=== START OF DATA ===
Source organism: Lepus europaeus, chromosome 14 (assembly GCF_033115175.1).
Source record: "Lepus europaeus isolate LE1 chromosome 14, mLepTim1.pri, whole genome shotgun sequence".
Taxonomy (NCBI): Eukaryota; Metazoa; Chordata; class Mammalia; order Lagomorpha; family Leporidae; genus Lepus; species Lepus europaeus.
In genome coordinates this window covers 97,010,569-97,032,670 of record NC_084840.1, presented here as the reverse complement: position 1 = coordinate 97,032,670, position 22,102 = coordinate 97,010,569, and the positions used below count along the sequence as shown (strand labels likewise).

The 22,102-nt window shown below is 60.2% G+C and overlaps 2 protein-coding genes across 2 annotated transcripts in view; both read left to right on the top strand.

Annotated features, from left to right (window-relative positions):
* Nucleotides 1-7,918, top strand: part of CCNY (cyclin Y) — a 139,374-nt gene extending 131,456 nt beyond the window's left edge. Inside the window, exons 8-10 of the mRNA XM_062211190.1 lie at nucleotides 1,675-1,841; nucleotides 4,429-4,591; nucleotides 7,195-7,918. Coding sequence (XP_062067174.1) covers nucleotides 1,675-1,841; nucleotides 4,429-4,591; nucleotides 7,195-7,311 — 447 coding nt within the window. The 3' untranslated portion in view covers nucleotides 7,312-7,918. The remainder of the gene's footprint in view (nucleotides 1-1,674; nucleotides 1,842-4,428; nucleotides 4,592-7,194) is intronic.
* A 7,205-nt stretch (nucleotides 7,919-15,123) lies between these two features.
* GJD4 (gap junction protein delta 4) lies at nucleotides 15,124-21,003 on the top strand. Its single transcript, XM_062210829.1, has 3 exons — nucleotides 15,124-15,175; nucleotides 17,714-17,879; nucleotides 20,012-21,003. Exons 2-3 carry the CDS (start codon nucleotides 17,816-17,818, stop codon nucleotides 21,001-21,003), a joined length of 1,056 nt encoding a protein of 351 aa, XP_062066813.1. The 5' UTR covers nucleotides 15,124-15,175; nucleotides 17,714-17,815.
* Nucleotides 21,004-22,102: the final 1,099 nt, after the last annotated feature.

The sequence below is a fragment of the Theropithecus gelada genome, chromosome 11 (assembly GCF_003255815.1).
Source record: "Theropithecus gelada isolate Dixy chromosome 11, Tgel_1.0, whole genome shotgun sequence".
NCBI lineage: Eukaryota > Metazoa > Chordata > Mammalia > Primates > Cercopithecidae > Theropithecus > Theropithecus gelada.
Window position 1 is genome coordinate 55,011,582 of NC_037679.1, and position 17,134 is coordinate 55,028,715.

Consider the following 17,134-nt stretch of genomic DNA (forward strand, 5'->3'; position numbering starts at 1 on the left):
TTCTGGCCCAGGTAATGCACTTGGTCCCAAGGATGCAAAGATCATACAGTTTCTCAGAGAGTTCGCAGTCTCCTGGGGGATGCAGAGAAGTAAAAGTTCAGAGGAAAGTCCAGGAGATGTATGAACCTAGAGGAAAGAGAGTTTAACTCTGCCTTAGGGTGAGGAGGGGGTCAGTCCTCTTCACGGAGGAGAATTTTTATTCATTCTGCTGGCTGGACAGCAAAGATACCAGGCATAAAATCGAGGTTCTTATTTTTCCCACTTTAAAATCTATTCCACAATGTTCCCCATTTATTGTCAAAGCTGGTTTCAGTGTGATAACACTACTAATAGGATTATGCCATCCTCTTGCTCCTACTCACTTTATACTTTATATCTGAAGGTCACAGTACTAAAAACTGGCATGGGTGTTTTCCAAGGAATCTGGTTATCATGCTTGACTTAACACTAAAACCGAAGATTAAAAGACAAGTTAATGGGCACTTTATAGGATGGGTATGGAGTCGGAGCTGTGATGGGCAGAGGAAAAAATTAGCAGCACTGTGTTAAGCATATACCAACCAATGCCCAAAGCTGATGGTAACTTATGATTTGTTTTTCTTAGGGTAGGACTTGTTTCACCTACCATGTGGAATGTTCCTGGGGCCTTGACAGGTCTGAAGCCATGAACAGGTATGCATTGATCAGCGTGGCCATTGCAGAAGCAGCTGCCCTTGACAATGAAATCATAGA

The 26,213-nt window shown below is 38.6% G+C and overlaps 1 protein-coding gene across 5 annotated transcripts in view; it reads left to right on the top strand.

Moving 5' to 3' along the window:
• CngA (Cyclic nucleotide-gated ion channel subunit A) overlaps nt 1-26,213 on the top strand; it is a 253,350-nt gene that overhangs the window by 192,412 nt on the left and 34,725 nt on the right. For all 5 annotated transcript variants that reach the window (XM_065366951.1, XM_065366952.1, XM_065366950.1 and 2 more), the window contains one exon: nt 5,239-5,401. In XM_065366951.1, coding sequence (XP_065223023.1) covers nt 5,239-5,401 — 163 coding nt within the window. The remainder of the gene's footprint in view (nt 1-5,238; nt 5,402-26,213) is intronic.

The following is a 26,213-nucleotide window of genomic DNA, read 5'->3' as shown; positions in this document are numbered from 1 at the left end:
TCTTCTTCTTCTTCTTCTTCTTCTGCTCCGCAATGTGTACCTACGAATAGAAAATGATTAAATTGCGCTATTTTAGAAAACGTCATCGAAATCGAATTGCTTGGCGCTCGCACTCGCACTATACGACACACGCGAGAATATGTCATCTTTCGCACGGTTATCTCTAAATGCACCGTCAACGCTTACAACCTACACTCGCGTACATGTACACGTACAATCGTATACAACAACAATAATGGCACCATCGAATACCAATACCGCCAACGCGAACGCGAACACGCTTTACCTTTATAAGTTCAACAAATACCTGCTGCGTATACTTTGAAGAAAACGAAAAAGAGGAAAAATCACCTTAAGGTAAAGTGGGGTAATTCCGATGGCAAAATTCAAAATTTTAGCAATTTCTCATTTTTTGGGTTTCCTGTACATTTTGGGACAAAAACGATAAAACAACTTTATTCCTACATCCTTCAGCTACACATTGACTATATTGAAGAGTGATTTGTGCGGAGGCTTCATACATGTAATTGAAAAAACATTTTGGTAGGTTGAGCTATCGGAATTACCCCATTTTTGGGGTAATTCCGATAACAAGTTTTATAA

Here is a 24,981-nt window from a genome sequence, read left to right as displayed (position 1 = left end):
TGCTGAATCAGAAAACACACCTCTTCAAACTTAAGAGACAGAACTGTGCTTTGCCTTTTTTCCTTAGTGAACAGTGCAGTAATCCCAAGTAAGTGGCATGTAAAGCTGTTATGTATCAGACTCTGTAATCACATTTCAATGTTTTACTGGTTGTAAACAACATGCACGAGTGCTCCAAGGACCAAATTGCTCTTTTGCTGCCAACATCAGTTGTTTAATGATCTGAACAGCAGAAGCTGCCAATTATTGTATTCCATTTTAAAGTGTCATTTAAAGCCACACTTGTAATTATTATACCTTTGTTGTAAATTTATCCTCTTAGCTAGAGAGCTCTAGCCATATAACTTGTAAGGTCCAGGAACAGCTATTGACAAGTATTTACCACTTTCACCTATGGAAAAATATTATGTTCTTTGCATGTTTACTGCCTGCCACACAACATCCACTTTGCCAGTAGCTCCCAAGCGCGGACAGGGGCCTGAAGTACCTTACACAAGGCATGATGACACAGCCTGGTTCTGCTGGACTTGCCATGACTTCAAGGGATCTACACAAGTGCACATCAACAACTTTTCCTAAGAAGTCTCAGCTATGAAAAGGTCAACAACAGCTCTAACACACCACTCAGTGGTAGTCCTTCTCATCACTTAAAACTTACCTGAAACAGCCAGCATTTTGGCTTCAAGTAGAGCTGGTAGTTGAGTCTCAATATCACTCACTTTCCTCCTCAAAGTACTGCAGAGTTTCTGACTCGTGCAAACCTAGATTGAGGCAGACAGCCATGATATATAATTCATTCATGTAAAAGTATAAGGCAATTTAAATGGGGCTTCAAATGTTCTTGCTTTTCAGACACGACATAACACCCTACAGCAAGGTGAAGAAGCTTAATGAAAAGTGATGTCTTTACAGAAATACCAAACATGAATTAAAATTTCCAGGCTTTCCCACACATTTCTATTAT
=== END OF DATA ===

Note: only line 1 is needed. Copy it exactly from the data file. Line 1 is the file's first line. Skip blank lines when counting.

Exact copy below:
Source organism: Lepus europaeus, chromosome 14 (assembly GCF_033115175.1).